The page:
Mr Lobov claims that he has been the subject of a barrage of harassing, intimidating and defamatory posts by McGregor on his Twitter account
The case came before Mr Justice Garrett Simons, who said that he will rule on an application brought by Mr Lobov, which is opposed by Mr McGregor, for orders including an injunction requiring Mr McGregor to remove the material complained on Friday morning.
In his action Mr Lobov claims that he has been the subject of a barrage of harassing, intimidating and defamatory posts by McGregor on his Twitter account.
Mr Lobov claims that the most damaging post about him on Mr McGregor's Twitter account, @The NotoriousMMA is where he is allegedly referred to in a song sung by Mr McGregor as being a "rat".
The High Court heard that Mr Lobov claims that the defendant's posts about him arise from other legal proceedings brought by him against Mr McGregor over a purported multi-million Euro whiskey deal.
As a result of the posts, Mr Lobov seeks an order under Section 33 of the 2009 Defamation Act prohibiting Mr McGregor from publishing any further posts similar to those allegedly published by Mr McGregor on Twitter on November 26th last.
The 36-year-old Russian national also seeks an order requiring the defendant, or any other person who has notice of the proceedings to cease and desist from making any similar posts on social media to those complained of.
Mr Lobov, who is represented by represented by Andrew Walker SC instructed by solicitor Dermot McNamara, further seeks an order requiring the defendant to take down and remove any of the allegedly defamatory posts on Twitter or on any other form of social media.
Mr McGregor was not present in court on Thursday, morning but lawyers on his behalf opposed the application.
His counsel Remy Farrell SC, instructed by solicitor Michael Staines said the matter, including the application for a Section 33 order, was "wholly unsustainable", raised issues concerning the freedom of speech and expression and that there were other alternative remedies available to Mr Lobov.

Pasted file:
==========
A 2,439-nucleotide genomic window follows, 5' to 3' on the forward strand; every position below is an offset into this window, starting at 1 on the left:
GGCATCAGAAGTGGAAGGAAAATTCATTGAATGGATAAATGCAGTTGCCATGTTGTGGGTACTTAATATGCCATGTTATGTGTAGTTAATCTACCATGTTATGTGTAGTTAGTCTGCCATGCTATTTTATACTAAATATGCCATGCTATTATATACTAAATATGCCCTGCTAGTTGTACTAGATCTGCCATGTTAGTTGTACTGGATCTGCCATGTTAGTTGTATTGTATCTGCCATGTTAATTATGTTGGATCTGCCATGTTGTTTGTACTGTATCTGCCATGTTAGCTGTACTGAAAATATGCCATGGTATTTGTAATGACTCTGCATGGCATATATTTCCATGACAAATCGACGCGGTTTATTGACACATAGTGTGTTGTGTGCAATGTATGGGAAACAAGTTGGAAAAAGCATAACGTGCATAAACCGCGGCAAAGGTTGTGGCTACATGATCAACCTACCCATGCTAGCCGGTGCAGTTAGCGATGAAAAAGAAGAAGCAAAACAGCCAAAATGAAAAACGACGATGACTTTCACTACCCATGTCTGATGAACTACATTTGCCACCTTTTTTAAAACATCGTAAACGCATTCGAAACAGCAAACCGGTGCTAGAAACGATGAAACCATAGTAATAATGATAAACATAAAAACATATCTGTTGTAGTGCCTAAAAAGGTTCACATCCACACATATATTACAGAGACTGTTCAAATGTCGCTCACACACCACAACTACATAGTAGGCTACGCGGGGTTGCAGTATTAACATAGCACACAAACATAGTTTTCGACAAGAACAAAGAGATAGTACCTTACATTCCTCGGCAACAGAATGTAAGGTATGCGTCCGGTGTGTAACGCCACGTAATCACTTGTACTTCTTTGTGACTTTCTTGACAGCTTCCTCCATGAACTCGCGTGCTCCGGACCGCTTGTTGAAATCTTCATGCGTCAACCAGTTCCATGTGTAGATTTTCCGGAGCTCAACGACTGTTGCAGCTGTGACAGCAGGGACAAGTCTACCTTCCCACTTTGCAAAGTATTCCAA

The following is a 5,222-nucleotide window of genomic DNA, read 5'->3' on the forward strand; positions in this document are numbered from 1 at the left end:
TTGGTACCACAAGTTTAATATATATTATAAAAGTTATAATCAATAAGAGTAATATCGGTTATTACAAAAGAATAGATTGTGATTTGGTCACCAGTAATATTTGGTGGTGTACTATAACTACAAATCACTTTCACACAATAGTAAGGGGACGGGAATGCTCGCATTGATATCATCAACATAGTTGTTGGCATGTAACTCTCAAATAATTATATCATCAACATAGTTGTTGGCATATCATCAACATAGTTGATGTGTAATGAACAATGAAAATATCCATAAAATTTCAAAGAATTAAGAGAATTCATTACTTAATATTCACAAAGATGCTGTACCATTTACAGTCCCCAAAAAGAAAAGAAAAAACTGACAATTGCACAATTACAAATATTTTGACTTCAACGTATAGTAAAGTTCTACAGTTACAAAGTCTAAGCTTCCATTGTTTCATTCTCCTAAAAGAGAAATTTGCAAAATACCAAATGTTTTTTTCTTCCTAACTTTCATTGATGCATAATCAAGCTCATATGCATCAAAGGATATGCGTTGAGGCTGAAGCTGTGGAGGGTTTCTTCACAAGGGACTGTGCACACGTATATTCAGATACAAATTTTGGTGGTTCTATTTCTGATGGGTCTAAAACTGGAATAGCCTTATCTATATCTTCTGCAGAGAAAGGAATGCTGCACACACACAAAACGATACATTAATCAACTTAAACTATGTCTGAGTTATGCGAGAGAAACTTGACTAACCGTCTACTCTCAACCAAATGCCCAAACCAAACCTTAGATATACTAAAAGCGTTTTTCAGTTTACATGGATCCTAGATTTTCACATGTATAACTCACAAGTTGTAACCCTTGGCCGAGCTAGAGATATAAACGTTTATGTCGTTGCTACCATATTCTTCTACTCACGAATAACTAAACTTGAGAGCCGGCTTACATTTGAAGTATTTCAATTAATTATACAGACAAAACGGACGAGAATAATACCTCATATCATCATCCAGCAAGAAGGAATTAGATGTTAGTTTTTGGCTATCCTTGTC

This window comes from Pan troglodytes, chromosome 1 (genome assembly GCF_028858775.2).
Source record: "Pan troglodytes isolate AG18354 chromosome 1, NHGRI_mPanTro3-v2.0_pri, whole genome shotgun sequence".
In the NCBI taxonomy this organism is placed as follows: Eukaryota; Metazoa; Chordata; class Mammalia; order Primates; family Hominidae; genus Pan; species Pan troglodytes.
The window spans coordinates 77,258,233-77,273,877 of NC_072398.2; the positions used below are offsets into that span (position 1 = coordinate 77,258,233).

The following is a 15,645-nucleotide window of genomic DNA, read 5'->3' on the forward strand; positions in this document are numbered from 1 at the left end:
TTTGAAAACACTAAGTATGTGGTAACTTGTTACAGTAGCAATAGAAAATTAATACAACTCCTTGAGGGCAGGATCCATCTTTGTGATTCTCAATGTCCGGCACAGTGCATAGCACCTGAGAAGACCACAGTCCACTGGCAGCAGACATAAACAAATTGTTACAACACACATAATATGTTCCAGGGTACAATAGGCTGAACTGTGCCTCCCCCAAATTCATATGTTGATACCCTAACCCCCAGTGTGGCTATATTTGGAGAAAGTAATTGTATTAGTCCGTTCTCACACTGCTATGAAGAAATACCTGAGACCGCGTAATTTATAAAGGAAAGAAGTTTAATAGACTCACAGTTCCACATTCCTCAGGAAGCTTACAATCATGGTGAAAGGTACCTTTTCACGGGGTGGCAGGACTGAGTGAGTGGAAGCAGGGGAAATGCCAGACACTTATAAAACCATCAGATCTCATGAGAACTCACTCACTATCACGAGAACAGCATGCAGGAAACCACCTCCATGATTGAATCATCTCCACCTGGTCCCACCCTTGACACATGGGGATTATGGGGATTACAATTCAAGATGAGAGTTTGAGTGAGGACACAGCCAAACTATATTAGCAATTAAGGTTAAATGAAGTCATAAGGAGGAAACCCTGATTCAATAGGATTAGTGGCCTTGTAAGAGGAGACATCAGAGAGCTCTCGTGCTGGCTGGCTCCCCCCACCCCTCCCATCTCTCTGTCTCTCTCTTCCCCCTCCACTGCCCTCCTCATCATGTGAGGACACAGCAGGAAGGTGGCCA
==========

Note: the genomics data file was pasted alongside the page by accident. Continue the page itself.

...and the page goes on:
He added that both parties in this dispute are MMA fighters and that Mr Lobov was not happy that Mr McGregor was being mean in the posts about the plaintiff.
Counsel said that both were MMA fighters, and in that sport "thrash talk" between rivals was common place.
Counsel accepted that while Mr McGregor has not yet sworn a statement in reply to the application before the court, which he added Mr McGregor is seeking time to do.
Counsel said that the context of the comments complained is relevant, given that both parties are involved in a dispute over the sale of a whiskey brand, which remains pending before the courts.
Arising out of that action, counsel said Mr McGregor may well have a defence to the claim of defamation including that his remarks are the truth and can be justified.
Seeking the injunction Mr Walker said that it is his client's case that the defendant has no defence to the application, and that the orders sought by Mr Lobov should be granted by the court.